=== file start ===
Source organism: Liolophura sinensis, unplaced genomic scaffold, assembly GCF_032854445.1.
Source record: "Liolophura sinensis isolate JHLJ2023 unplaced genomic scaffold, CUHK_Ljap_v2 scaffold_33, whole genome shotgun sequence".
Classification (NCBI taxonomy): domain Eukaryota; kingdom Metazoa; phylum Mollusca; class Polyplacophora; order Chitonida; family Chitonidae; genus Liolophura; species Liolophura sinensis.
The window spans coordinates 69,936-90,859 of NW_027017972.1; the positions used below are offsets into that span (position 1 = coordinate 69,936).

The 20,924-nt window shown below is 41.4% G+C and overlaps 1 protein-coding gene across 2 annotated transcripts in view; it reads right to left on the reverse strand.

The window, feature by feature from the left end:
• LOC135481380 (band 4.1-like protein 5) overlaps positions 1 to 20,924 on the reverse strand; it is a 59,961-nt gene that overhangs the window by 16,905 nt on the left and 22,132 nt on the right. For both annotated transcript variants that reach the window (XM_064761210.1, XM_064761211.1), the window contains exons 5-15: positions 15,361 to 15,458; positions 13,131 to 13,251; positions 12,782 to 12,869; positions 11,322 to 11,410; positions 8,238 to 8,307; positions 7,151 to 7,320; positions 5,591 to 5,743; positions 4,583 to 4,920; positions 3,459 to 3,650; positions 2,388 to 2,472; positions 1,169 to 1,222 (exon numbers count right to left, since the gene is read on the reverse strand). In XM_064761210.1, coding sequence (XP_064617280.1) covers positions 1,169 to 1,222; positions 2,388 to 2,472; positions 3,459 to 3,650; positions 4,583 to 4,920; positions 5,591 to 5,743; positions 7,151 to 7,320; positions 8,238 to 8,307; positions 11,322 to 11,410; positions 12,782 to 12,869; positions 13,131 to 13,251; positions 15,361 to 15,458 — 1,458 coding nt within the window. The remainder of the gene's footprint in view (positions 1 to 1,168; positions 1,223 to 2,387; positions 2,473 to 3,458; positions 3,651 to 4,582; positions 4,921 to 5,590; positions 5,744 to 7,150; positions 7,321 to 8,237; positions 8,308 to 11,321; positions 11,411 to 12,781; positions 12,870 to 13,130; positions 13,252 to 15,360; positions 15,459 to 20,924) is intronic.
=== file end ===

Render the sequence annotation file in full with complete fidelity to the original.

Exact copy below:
Source organism: Liolophura sinensis, unplaced genomic scaffold, assembly GCF_032854445.1.
Source record: "Liolophura sinensis isolate JHLJ2023 unplaced genomic scaffold, CUHK_Ljap_v2 scaffold_33, whole genome shotgun sequence".
Classification (NCBI taxonomy): domain Eukaryota; kingdom Metazoa; phylum Mollusca; class Polyplacophora; order Chitonida; family Chitonidae; genus Liolophura; species Liolophura sinensis.
The window spans coordinates 69,936-90,859 of NW_027017972.1; the positions used below are offsets into that span (position 1 = coordinate 69,936).

The 20,924-nt window shown below is 41.4% G+C and overlaps 1 protein-coding gene across 2 annotated transcripts in view; it reads right to left on the reverse strand.

The window, feature by feature from the left end:
• LOC135481380 (band 4.1-like protein 5) overlaps positions 1 to 20,924 on the reverse strand; it is a 59,961-nt gene that overhangs the window by 16,905 nt on the left and 22,132 nt on the right. For both annotated transcript variants that reach the window (XM_064761210.1, XM_064761211.1), the window contains exons 5-15: positions 15,361 to 15,458; positions 13,131 to 13,251; positions 12,782 to 12,869; positions 11,322 to 11,410; positions 8,238 to 8,307; positions 7,151 to 7,320; positions 5,591 to 5,743; positions 4,583 to 4,920; positions 3,459 to 3,650; positions 2,388 to 2,472; positions 1,169 to 1,222 (exon numbers count right to left, since the gene is read on the reverse strand). In XM_064761210.1, coding sequence (XP_064617280.1) covers positions 1,169 to 1,222; positions 2,388 to 2,472; positions 3,459 to 3,650; positions 4,583 to 4,920; positions 5,591 to 5,743; positions 7,151 to 7,320; positions 8,238 to 8,307; positions 11,322 to 11,410; positions 12,782 to 12,869; positions 13,131 to 13,251; positions 15,361 to 15,458 — 1,458 coding nt within the window. The remainder of the gene's footprint in view (positions 1 to 1,168; positions 1,223 to 2,387; positions 2,473 to 3,458; positions 3,651 to 4,582; positions 4,921 to 5,590; positions 5,744 to 7,150; positions 7,321 to 8,237; positions 8,308 to 11,321; positions 11,411 to 12,781; positions 12,870 to 13,130; positions 13,252 to 15,360; positions 15,459 to 20,924) is intronic.